It was a busy couple of days for Papa and Grandma, but doubly busy for Alex, who fell asleep within minutes of getting into the car and had a nice nap on the ride home.

Alex shows off his spiffy haircut while enjoying one of Grandma's mini-cupcakes

Monday, November 2, 2015

Department of Da Fence

  When we had the yard redone back in 2000, one of the additions was a white stockade fence, replacing the combination of chain link and unpainted stockade that had been there before. Over the ensuing decade and a half, some sections have stood the test of time and others not so much.
  The major damage came three years ago when the winds of Hurricane Sandy took out two sections on one side and another 8-footer across the yard. The damage to the fence sections was actually minimal, as the posts holding them just snapped at the base. It was a relatively simple job to have new posts installed and the sections reattached.
  Much more of a hassle was dealing with the individual slats that rotted or cracked. We've made annual trips to Home Depot to get a dozen or more replacements, which Laurie painted and I installed -- one here, two there, and you would only notice if you were looking closely.
  This year, with one section pretty much disintegrating because of a tree that grew too large and too close, along with the usual number of single slats that needed replacement, we decided it was time to take major action. Thus, this morning, the wooden fence on the two sides of the yard is being replaced with a PVC version.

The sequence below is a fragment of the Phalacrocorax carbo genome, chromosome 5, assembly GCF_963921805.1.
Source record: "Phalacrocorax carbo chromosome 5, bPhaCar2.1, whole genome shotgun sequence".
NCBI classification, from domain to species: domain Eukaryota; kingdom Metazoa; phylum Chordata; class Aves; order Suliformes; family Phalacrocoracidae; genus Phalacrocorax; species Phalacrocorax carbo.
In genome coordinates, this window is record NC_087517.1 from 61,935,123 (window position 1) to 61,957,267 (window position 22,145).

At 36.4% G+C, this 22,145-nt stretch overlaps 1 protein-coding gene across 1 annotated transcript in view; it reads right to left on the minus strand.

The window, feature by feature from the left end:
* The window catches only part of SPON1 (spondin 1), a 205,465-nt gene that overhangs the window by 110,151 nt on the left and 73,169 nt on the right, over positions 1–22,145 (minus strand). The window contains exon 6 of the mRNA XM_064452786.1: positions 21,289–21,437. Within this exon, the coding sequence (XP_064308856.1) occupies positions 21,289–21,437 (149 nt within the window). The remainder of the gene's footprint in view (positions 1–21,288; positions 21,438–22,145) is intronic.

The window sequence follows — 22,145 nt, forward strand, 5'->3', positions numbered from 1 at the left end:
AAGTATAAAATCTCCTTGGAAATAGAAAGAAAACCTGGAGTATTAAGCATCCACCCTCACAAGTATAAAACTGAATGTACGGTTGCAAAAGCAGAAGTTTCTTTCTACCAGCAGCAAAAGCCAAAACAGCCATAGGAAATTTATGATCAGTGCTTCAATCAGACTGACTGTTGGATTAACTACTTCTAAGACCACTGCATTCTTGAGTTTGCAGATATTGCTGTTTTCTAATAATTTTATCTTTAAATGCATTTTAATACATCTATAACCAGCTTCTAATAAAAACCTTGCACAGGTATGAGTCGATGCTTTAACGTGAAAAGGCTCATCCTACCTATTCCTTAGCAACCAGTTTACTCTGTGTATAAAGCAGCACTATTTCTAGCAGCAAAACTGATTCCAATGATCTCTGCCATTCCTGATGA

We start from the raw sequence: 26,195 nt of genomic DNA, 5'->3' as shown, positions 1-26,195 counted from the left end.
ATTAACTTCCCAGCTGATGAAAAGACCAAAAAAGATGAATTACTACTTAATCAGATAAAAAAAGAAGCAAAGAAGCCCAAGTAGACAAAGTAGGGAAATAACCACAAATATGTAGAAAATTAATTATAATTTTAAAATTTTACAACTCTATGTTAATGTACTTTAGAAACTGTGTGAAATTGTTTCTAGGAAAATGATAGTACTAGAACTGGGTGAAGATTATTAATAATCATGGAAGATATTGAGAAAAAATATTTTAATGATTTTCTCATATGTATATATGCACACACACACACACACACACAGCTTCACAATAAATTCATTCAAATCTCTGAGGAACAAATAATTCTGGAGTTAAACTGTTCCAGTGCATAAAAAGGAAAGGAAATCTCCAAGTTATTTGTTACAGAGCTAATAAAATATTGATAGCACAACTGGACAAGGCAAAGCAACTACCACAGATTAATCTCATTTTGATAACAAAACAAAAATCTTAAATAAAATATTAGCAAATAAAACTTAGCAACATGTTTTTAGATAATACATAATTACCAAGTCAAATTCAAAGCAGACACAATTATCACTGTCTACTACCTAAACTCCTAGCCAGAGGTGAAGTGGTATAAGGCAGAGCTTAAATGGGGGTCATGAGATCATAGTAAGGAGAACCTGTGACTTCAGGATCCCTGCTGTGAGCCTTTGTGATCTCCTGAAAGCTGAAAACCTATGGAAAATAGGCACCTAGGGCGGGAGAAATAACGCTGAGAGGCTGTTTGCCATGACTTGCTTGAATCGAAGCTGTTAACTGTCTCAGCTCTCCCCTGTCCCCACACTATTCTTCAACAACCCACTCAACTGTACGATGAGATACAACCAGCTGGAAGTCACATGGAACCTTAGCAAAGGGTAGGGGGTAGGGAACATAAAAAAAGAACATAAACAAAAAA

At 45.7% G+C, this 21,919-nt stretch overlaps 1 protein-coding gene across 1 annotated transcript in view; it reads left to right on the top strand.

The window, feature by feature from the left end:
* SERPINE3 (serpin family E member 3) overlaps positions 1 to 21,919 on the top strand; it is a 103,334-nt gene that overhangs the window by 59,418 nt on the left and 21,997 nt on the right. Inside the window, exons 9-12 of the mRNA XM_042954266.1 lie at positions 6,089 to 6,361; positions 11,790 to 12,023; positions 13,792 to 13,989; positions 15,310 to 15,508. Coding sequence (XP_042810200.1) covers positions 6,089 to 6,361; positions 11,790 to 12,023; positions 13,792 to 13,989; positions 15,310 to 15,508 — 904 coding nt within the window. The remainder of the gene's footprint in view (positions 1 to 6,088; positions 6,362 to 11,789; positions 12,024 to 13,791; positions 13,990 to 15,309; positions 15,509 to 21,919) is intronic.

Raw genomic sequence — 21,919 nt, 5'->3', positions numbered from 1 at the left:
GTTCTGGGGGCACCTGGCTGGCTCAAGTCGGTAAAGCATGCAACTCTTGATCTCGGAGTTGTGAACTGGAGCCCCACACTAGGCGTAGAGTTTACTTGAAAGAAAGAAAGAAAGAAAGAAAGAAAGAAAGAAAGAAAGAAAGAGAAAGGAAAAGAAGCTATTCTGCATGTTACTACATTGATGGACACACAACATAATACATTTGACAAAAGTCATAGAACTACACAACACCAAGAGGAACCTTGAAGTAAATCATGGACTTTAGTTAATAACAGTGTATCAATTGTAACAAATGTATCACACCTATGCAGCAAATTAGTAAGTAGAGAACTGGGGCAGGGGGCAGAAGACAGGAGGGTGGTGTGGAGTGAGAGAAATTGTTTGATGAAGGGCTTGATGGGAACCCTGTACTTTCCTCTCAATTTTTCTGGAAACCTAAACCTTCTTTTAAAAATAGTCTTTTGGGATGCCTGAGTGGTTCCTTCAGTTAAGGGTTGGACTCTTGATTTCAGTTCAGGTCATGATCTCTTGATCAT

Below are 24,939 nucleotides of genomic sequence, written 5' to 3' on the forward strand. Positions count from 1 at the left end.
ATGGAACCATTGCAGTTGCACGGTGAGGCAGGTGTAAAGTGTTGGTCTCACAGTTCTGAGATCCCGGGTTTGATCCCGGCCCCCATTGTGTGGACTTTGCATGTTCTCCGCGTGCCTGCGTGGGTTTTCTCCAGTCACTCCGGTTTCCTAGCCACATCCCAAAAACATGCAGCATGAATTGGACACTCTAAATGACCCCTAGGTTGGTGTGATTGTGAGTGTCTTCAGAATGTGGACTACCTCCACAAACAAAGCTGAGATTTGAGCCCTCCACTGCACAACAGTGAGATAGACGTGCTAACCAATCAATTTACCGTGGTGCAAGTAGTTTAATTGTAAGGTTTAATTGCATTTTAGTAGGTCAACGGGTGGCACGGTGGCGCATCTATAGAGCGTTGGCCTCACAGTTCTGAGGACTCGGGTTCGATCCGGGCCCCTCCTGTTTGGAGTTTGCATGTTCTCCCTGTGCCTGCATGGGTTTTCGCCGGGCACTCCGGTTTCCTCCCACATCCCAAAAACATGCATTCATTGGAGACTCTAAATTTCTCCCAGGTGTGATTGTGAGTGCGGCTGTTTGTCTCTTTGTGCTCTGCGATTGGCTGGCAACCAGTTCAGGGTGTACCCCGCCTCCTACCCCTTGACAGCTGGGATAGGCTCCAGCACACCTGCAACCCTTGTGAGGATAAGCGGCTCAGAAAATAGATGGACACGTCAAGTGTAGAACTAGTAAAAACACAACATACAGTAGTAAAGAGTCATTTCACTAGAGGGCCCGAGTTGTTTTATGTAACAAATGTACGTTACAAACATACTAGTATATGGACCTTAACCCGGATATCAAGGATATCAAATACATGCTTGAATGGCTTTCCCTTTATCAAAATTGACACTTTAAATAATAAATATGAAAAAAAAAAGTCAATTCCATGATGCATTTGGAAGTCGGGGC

We opted to leave the wood along the back perimeter because a) virtually all of it is hidden behind the evergreens that line the border and b) our neighbor's chain link fence is on the other side of it. For whatever reason, this section of fence does not need the level of repair the two sides did, so I'll continue to do some annual maintenance, but a lot less than I have been doing.
  And when we return to sitting poolside next spring, it will no doubt seem like the fence that's there has always been so.

Saturday, October 31, 2015

Halloweens Past and Present

  Halloween fell on a weekend twice back in the days when I was a trick-or-treater. On both occasions, 1959 and 1964, it was a Saturday.
  At age 8, I was a bit too young, even by that era's much-relaxed standards, to venture outside our cul-de-sac neighborhood, so it did not matter that I had much more daylight in which to go trick-or-treating. Five years later, as an eighth-grader, I'd pretty much aged out of doing it, though I did escort my two younger brothers and a couple of their friends to other neighborhoods where people were rumored to be giving out full-sized candy bars and other generous treats. At those few houses, I joined my siblings and happily accepted a Hershey bar or a Milky Way.